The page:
Thursday, January 5, 2017

On The Farm

Advice We've Been Given By People Who Know Their (Chicken) Shit:

-Do not name your chickens. (We did.)
-Prepare yourself to see at least one of your chickens die a horrible death. (We didn't.)
-In the event that your own dog kills one of your chickens, tie the dead chicken to your dog's collar until it rots, dissuading them from killing again.  (No.)


The first chick we lost, we buried in a small, intimate ceremony in the front yard.  Willy was three days old, had no eyes and had been nursed by hand since we got her the day after she hatched. Aidin mourned for the rest of the day, reminiscing over the cute things she had done, including that one time she cocked her tiny head to the side as though she was concentrating on what he was saying.  It was a sad day, having put in a lot of care only to see our efforts fail.  Aidin picked flowers.  There is a small rock that serves as her headstone.

For the subsequent twenty chickens we lost, there was far less ceremony.

No-Eyed Willy: Illness.
Chicks 2-4: Neighbor's German Shepherd.
Chick 5: Illness
Chick 6: June (Our German Shepherd)
Chickens 7-9: Unknown predator.
Chicken 10-14: Unknown predator.  Left no trace.
Chickens 15-18: Unknown Predator.
Chickens 19-20: Unknown predator.  Left an explosion of feathers and, several yards away, a head.
*Chicken 21: As of an hour ago, still alive. Torn to shreds, currently in our bathtub but not expected to make it through the day.

Just to be clear, we began with thirty chickens and now we have ten (the realist in me is saying nine).  We have a strong, sturdy coop of chain-link fencing around a cement foundation and still, whatever is getting them is undeterred by barriers and is, perhaps, magic.

The loss of our first few chickens was rough, but there is a gradual desensitization that comes with living in the country. Well that's sort of a lie. I mean, I bawled when my cat Smith died suddenly a few weeks ago, but he was cute and cuddly and liked being held like a baby.  Chickens are basically impotent raptors. Don't get me wrong, I have a lot of respect for them. They're given zero survival skills, can't even fly, yet somehow they're made it this far. But they're not my pets. You might totally love your chickens!  You might put your chickens in cute sweaters.  Your chickens might have their own Instagram accounts and that's totally cool.  To each their own.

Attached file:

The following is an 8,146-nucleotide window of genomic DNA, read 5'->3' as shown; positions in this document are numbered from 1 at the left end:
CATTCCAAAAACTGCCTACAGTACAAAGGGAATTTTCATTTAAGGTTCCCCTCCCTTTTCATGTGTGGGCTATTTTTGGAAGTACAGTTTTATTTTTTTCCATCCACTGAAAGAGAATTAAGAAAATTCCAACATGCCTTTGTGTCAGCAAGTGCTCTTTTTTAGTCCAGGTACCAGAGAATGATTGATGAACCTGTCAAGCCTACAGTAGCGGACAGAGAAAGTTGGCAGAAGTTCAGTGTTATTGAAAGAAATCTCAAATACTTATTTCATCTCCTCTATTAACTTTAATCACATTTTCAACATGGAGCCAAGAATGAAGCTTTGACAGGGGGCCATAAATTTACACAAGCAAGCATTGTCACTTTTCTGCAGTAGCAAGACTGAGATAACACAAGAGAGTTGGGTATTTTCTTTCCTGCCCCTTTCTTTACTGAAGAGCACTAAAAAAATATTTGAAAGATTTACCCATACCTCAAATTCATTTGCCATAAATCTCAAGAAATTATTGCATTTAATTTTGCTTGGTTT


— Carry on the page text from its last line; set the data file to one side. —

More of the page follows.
Now, that said, yesterday morning when Cole opened the back door and said, "Mom there's a chicken head out here. Did you know?"  Something in me really snapped.  These are my chickens.  I raised them.  I got them through their first laying, when they were all like "OH GOD WHAT'S HAPPENING??" And I was like, "You're becoming a hen.  That's an egg."

My point is, I don't want them suffer and I certainly don't want them to die.  So now we go to war with whatever the hell is decimating my flock. Traps are set and we're ready. Dear God,  Please don't let it be a weasel.  How boring. Or a skunk, for obvious reasons.  What would I even do with a skunk in a trap?  Oh boy. I honestly didn't think about that until right at this moment. Anyway,  this is what living in the country gives you.  All these hard lessons to learn, a certain familiarity with death and occasionally, the rare opportunity to call into work with the excuse "A chicken emergency."